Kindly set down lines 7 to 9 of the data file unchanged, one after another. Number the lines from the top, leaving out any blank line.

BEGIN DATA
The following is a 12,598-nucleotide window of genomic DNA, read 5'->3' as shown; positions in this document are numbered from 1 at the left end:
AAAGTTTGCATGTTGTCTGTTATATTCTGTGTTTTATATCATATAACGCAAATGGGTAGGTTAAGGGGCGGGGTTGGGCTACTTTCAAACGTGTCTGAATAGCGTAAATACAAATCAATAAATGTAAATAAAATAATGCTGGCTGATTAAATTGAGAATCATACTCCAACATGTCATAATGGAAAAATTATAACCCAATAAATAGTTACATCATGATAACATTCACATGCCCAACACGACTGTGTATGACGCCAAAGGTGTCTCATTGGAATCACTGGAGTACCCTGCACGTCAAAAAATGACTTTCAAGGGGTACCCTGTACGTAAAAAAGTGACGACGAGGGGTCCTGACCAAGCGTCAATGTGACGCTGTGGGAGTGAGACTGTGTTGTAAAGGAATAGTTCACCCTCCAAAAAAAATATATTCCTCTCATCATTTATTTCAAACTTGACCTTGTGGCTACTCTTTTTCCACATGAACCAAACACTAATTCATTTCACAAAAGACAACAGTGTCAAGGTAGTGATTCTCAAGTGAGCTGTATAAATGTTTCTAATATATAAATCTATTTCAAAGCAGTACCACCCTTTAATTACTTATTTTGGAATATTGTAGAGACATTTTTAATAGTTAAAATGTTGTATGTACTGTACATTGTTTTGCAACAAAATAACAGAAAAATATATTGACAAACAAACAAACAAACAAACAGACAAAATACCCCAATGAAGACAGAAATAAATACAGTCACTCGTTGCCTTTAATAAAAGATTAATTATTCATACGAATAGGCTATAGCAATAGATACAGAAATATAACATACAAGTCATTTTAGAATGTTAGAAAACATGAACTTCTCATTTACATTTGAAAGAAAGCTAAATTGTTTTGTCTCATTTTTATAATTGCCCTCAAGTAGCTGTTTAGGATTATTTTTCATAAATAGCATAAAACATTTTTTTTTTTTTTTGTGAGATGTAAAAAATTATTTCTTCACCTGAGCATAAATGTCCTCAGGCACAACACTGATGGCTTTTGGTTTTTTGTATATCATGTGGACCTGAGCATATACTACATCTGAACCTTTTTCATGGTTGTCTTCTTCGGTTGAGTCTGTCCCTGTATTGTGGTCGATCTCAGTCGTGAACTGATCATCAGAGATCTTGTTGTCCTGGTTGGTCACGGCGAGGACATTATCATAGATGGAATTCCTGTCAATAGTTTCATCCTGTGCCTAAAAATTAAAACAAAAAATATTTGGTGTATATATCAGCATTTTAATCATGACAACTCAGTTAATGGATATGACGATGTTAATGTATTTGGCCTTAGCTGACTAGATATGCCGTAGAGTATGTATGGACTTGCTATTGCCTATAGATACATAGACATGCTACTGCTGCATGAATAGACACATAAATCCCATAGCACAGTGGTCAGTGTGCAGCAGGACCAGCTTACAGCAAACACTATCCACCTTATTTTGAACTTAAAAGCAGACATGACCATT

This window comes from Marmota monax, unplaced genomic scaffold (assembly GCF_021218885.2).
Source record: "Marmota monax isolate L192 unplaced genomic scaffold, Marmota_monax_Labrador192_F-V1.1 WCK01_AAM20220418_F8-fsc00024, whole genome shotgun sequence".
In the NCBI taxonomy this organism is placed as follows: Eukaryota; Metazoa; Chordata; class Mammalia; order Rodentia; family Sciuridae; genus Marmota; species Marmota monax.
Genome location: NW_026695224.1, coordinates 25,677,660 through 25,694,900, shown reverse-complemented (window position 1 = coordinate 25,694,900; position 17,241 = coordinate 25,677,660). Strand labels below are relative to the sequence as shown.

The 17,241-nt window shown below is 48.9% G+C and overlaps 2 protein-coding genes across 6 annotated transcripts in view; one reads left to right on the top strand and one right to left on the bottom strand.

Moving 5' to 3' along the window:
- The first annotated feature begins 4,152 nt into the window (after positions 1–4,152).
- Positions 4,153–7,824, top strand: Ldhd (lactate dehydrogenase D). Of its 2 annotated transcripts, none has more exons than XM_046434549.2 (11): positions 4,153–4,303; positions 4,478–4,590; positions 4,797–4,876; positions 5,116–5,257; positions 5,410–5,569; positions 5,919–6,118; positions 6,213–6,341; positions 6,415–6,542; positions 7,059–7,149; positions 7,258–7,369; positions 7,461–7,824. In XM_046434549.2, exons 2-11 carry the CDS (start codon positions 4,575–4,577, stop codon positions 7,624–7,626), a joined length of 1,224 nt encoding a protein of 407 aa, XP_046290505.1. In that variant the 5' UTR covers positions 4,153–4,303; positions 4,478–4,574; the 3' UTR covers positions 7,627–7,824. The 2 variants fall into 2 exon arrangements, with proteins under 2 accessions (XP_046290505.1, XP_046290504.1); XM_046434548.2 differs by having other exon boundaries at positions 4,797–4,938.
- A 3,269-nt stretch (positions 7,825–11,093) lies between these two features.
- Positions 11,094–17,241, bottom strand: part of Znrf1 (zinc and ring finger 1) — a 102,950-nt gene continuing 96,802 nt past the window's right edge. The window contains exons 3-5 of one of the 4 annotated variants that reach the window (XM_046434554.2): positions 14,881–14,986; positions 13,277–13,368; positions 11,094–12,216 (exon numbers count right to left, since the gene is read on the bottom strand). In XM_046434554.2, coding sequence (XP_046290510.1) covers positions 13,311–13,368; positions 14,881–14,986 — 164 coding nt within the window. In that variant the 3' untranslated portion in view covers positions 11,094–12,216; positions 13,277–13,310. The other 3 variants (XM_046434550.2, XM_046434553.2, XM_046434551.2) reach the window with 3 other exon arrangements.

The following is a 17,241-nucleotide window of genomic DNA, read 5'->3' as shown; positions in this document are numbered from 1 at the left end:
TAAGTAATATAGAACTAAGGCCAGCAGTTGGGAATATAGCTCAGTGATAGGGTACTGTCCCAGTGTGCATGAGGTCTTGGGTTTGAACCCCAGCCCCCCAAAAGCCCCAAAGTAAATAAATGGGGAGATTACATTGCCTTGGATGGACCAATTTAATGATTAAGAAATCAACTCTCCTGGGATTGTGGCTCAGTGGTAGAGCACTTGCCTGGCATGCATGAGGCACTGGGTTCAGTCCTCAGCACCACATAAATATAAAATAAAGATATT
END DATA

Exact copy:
The 17,241-nt window shown below is 48.9% G+C and overlaps 2 protein-coding genes across 6 annotated transcripts in view; one reads left to right on the top strand and one right to left on the bottom strand.

Moving 5' to 3' along the window:
- The first annotated feature begins 4,152 nt into the window (after positions 1–4,152).